One of the staples in my stock photography business is supplying bright and white flat lays and photos. Over the years, I’ve been able to perfect the ability to create pure white backgrounds without overexposing or damaging other areas of my photos.
One of the most common questions I get in our phone photography course is “how can I make my photos very bright and white like yours?”
As a professional photographer, I use adobe products like Photoshop and Lightroom. However, those programs come with a cost (as little as $10 a month). I know that most business and blog builders are on a tight budget when it comes to adding services.
So, today’s tips will be all about how to create white and bright photos without the use of advanced programs like Photoshop.
Let’s get started!
Pure white backgrounds
The first step in creating a bright white photo, especially those like flat lay’s on a white background, is making sure that your background is indeed as close to bright white as possible.
There are many shades of white out there and you would be surprised how often you can buy foam core backgrounds or paper/cloth backdrops that appear white online or in the store but are more off-white when compared to other white colors.
The best thing you can do is bring something with you to the store when purchasing your backdrops so that you can compare colors.
You’ll want to avoid white colors that have a yellow or blue tint.
Proper and even lighting
Lighting is one of the most important aspects of photography. There are many types of lighting you can use from natural filtered light through windows, direct sunlight, or light from filtered bulbs (like lamps).
In order to create even lighting and a bright photo, it’s best to practice a few simple techniques.
My first choice is always to use natural filtered light through a window. The best time of day is usually 10 am. After some practice of your own, you’ll likely find that natural filtered lighting through a window is the softest and even lighting you can get. For some, this is hard to get because you either work during the day, have few windows in your home or lack space near windows to stake your photos.
The second choice would be filtered lighting from lamps. You can use lamps of any kind, just be careful of color.
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The color quality of lighting will play a big role on the brightness and whiteness of your photos. For instance, sunlight at 12 p.m. has more of a blue tint whereas sunlight at 6 p.m. can appear more yellow.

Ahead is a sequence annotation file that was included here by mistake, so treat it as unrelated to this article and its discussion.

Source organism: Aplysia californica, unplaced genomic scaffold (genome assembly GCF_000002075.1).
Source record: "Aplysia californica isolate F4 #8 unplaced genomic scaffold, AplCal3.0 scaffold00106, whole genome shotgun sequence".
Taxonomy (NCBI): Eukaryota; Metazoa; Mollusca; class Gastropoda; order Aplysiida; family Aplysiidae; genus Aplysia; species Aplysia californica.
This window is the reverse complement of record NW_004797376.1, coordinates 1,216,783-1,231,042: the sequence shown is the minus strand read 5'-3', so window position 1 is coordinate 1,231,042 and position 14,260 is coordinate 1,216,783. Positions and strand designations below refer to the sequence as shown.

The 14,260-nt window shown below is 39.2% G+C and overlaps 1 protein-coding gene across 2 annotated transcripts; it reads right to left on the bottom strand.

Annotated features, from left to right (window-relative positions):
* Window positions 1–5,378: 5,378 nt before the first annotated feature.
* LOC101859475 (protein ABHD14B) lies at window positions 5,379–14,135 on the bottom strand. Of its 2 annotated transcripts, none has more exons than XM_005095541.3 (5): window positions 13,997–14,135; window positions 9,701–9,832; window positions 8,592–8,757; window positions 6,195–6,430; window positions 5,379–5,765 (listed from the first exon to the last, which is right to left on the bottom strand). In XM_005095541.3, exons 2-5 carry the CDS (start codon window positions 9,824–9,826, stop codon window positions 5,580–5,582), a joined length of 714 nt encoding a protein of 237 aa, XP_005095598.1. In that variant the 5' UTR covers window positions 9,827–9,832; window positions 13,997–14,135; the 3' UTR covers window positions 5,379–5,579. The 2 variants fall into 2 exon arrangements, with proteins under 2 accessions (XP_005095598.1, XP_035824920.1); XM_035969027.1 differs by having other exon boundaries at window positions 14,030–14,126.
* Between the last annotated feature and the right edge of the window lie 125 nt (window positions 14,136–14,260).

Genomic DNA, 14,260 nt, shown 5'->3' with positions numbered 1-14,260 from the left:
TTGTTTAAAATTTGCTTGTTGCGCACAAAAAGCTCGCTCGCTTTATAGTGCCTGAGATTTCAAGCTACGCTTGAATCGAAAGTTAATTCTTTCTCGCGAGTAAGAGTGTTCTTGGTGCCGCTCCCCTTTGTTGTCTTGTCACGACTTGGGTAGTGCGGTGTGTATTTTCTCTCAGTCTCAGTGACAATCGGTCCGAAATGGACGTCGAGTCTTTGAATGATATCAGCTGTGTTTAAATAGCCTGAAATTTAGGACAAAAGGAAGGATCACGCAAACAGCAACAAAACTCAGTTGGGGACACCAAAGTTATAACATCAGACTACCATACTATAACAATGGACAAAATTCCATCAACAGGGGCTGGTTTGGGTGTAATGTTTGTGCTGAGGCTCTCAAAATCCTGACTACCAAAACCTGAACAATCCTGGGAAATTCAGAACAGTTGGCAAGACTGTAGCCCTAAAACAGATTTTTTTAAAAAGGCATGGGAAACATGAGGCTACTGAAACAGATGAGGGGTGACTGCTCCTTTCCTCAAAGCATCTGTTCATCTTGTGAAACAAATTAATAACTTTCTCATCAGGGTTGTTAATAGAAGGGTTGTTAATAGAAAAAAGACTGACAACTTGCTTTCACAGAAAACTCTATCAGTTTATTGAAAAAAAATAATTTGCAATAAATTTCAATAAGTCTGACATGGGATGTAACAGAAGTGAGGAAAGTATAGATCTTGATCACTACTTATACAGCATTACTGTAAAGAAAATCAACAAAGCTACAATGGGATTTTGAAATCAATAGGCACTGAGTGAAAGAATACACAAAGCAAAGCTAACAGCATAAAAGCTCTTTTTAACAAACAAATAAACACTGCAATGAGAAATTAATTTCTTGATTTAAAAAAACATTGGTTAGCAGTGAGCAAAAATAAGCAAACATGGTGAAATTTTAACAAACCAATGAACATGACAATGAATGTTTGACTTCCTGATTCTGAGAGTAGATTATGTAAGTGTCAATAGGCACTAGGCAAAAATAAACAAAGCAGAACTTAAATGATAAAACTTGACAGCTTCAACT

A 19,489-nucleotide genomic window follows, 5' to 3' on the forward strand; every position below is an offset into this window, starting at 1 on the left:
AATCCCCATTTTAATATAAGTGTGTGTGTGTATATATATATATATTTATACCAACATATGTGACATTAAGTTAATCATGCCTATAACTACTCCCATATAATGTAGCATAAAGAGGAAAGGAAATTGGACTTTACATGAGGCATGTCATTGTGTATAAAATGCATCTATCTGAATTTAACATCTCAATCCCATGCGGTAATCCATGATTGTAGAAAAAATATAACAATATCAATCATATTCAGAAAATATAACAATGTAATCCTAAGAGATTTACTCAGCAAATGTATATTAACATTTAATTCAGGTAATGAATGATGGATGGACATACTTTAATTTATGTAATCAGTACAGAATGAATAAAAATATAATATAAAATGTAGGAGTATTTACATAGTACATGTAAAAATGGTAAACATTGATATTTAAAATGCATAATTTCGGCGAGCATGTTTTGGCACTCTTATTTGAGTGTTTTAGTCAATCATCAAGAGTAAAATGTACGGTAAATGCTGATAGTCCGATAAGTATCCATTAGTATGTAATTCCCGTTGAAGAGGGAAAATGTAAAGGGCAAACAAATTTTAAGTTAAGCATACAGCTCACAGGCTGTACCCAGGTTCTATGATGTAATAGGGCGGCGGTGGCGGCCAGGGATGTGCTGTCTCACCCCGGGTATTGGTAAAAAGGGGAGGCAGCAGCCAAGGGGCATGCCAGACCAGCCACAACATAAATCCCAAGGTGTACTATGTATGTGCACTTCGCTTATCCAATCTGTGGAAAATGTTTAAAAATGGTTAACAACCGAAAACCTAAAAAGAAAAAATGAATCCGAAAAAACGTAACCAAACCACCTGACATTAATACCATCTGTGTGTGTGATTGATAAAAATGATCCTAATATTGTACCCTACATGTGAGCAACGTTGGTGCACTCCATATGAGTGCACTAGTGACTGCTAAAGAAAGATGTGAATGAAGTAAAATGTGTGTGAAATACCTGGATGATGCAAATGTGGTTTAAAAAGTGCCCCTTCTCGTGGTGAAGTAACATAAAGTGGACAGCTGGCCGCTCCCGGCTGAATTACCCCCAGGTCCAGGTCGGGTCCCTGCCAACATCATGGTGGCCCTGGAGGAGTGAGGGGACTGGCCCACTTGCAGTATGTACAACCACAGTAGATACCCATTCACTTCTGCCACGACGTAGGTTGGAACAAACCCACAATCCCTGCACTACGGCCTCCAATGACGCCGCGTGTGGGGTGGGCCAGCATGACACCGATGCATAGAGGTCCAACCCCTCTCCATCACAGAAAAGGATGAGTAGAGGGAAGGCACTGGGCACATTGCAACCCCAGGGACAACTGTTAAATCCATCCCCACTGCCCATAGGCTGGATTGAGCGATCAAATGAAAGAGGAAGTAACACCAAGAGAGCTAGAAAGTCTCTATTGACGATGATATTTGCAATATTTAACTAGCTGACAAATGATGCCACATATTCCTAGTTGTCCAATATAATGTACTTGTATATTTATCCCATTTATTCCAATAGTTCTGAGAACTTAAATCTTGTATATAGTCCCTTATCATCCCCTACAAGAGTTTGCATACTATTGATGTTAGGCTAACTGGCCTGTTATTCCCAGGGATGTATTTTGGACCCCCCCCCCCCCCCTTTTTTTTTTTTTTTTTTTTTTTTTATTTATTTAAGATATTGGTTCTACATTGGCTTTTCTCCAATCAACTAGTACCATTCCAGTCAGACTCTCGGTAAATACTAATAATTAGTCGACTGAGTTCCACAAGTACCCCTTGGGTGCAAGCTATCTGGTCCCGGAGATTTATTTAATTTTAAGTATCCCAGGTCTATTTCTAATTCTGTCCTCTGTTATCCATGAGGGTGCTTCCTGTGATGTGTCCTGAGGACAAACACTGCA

So, if you are using natural light for your photography, it’s better to pick a time during the later morning and continue to take your photographs around the same time if you are a mean for consistency.
If you plan to use lighting from lamps, aim to use light bulbs with a daylight color. Get a lamp with a color range from 4500 Kelvin to 6500 Kelvin. The higher the number of kelvins, the bluer the light will appear. The lower the number of kelvins, the more yellow-orange the light will appear. Like this Continuous Softbox Lighting kit belowcomes with a 6500k bulb.
If you’re having issues with shadows in your photos, then purchase a second whiteboard or get a photography reflector from Amazon to help reflect more light onto your surface which will fill the Shadows and make them lighter in color. Like this Collapsible Light Reflector shown below.
Understand white balance settings
Although you may go through every effort to use the best lighting, it helps to understand how to manage your white balance settings on your camera or smartphone.
The more you control white balance when taking the photo the better your images will turn out and require less editing after.
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Avoid overexposure or underexposure (know what to look for before you take the photo)
One thing you might try to do when taking photos is increasing the exposure before you take the shot. This could lead to what is known as overexposure which creates big white spots and faded objects.
The alternative is decreasing the exposure to avoid those big white spots but be careful to underexpose creating large dark spots.
Aim for a sweet spot when are you have no areas of the photo that are too white or too dark.
Use my favorite app for selective editing (Snapseed)
Last but certainly not least, you can use free tools and apps like my favorite Snapseed which is available on iPhones and Androids.
This app allows selective editing to the nth degree.
Watch the Snapseed Selective Editing Video:
To show you what I mean I’ve included a video displaying how to edit parts of a photo with a white background to make the background even more white.